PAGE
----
It’s no secret that Ashland is low on buildable space and affordable housing for the workforce. Seeking to resolve this, the City Council Tuesday heard the public’s thoughts on a plan for infill on the “Transit Triangle” formed by Ashland Street, Tolman Creek Road and Siskiyou Boulevard. Not everyone was happy about it.
Developers have been building too many big units over the past decade and need to be “incentivized” to think small, hopefully with multi-story buildings that have commercial space on the ground floor, rentals on the second, third — maybe even fourth floors and create hang-out spaces, said city Planning Director Bill Molnar, where neighbors can “stop after work, take a break, build community and watch the world go by.”
The main part of Ashland is “done” and doesn’t offer a lot of space for this, but the Transit Triangle has many spaces that are either vacant (think the northwest corner of Tolman and Ashland Street) or are ripe for redevelopment, such as that long-vacant tire shop on the south side of Ashland Street, near Faith Street.
Consultant on the project Scott Fregonese of Portland showed many photos to the council and crowd, with these dog-eared sites crowned by impressive brick structures, much like recent development on Lithia Way and, he explained, making good use of setbacks, required landscaping and “articulation” that gets rid of boring flat exterior walls, while giving builders enough rental space for profitable ROI (return on investment).
At the public hearing, business owner Trina Sanford said planners assured her the infill overlay plan “won’t be imposed on our property or change the zoning … but I can’t wrap my head around why this benefits our community. It seems to degrade the area and overload the infrastructure, traffic, parking. I appreciate the affordable housing but it doesn’t align with our zoning, business model or future plans. It will be dangerous for residents with big trucks, increased traffic.”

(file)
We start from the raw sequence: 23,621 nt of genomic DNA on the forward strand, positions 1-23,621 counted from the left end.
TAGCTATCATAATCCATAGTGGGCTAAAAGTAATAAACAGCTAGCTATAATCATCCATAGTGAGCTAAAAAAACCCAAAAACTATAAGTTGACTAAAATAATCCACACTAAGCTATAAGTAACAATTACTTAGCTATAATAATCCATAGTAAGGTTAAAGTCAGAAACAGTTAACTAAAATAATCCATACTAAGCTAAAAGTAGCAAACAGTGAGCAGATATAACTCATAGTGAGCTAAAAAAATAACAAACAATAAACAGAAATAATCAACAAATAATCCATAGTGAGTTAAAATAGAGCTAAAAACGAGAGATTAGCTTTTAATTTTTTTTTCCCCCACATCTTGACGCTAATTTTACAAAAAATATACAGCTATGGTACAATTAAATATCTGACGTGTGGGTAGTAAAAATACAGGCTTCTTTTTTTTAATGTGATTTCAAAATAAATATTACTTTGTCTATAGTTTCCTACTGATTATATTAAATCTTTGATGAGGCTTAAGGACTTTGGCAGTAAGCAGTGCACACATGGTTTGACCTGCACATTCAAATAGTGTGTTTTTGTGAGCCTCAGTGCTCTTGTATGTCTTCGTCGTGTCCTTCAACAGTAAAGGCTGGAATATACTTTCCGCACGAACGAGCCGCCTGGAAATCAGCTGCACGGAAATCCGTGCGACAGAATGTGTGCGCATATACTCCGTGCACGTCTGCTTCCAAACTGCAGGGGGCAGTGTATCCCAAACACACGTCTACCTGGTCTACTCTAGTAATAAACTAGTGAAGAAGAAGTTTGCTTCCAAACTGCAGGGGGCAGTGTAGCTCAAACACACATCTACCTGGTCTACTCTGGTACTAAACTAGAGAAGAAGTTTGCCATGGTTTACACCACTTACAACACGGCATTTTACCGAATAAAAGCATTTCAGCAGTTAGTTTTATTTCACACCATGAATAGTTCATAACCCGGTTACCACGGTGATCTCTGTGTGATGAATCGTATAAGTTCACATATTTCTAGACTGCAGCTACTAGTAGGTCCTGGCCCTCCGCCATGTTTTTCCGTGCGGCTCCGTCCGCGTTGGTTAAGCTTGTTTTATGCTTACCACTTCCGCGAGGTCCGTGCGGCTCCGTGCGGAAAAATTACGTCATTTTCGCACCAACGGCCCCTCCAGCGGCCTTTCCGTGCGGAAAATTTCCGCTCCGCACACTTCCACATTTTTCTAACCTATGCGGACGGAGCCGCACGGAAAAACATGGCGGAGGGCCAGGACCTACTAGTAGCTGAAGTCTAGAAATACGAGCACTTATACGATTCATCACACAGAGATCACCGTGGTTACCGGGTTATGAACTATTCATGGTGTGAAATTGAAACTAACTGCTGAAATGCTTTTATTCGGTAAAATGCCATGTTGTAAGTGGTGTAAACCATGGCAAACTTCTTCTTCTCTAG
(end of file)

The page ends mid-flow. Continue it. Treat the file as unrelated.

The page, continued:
Longtime developer-builder John Fields bashed the increasing complexity and overlapping rules that force builders, if they can find lots, to deal with a cascade of “exceptions, problems and things to work out … Someone has to make these tradeoffs. It’s not our job.”
Fields faulted the costs of many planning consultants and studies and the amount of city employee time that goes into them. “What is the cost of this study, all the employee time? Does it all go into a big pot as general overhead of running a Planning Department? Are we buying into development or creating a big house of mirrors?”
Pointing to ever-increasing requirements for parking, landscaping, storm water detention, garbage-recycling enclosures, elevators — “you map that out and your footprint (for housing space) drastically reduces and even meeting the goals of this (plan), you can’t get there” with good ROI.
Mayor John Stromberg responded, “This is the best I’ve heard anyone describe the problem and I appreciate that a lot.”
Fregonese, son of the late John Fregonese, who designed the modern Ashland downtown plan decades ago, said, in an interview that the overlay is designed to allow planners “flexibility to put in more units in a smaller site.”
In response to comments of Fields, Fregonese said Ashland’s planning and zoning rules are indeed complex and difficult. “The city is trying to make it simple and more flexible. This overlay will identify problems to get the desired outcomes.”
The plan, according to its summary, gives owners more flexibility on zoning, allows taller buildings, incentivizes more mulitfamily housing, gets rid of residential density requirements, requires less commercial-employment space in commercial and employment zones, and reduces parking and landscape requirements.
The hearing on the plan was continued to Oct. 2.
John Darling is an Ashland freelance writer. Reach him at firstname.lastname@example.org.